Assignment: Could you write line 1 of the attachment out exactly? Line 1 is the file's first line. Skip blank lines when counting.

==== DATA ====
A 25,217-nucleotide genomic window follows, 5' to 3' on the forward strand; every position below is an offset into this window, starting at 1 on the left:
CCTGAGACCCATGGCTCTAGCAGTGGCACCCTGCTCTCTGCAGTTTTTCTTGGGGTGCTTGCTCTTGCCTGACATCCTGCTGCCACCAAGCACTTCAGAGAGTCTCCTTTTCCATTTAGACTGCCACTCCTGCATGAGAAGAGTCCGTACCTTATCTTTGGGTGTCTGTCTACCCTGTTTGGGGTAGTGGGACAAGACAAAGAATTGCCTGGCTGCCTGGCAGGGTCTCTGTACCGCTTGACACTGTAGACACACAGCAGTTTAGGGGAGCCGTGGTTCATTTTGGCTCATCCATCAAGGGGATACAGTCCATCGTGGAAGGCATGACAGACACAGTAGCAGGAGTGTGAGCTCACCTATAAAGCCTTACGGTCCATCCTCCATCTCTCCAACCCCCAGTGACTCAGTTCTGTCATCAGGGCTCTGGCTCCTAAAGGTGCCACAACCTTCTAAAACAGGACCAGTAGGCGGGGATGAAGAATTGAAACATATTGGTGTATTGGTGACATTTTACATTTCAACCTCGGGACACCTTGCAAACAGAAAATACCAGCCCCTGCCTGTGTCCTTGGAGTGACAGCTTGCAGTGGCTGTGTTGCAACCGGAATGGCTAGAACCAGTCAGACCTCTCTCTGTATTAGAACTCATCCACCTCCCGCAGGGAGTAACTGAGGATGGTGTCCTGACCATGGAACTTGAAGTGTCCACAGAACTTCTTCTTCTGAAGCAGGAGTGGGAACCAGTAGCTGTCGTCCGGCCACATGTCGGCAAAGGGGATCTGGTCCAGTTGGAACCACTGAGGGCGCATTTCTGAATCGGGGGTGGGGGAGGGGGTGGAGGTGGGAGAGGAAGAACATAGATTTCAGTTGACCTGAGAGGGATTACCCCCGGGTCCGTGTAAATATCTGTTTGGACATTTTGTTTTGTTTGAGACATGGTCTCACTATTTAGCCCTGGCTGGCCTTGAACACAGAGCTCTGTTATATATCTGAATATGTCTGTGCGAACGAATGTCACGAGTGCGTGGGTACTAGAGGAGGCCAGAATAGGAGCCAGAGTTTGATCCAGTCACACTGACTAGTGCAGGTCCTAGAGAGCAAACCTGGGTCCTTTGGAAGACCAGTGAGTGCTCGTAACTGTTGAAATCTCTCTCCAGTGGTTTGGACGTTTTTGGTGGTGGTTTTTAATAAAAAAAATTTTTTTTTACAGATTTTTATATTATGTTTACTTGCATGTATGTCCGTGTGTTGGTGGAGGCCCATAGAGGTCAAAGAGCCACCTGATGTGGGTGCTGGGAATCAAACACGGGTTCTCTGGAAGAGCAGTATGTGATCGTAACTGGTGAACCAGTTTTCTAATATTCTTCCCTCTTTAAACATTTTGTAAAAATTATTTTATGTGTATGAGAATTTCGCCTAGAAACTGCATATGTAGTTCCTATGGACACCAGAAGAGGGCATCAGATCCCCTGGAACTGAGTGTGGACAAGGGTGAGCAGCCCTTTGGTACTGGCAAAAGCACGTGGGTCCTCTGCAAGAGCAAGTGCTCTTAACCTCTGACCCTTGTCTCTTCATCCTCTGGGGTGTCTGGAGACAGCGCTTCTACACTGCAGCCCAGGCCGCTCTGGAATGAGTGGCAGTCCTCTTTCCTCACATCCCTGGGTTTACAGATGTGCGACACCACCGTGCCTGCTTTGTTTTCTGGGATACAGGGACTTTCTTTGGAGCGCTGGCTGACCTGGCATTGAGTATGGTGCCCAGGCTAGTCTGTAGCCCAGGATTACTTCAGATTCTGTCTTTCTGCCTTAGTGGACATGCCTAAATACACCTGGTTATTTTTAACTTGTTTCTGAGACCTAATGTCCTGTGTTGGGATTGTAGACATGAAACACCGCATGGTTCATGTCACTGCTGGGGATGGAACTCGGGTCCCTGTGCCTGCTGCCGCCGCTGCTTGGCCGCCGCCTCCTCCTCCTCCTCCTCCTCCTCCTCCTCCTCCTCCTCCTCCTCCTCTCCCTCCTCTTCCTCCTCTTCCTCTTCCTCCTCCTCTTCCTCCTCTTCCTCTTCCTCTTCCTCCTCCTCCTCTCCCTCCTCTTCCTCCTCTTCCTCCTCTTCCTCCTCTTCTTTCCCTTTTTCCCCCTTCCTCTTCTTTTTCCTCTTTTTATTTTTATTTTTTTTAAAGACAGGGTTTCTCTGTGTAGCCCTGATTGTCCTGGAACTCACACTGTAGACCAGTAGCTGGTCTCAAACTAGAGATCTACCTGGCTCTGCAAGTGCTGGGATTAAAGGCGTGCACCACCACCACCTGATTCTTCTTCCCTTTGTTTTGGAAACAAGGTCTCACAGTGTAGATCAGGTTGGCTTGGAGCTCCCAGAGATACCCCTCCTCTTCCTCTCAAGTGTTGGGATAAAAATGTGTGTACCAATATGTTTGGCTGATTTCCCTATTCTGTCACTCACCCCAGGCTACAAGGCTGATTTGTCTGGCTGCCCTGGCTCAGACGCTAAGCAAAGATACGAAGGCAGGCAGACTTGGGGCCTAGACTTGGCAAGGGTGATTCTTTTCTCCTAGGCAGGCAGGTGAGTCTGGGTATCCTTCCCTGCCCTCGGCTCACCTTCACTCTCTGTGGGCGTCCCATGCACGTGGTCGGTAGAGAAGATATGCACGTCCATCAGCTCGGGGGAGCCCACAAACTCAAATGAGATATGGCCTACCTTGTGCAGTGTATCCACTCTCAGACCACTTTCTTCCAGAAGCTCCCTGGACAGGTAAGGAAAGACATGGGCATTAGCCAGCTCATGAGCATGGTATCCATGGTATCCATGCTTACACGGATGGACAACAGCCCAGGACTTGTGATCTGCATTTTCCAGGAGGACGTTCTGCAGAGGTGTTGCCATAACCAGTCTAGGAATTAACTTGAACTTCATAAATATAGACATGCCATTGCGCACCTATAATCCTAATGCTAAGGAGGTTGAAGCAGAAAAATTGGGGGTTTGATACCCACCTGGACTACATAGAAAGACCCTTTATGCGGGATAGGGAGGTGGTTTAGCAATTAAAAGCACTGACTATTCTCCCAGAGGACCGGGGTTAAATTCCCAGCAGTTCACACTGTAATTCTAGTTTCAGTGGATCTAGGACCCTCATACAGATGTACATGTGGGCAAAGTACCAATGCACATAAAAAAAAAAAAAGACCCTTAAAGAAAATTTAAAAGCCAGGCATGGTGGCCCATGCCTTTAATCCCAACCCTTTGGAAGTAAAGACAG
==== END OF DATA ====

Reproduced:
A 25,217-nucleotide genomic window follows, 5' to 3' on the forward strand; every position below is an offset into this window, starting at 1 on the left: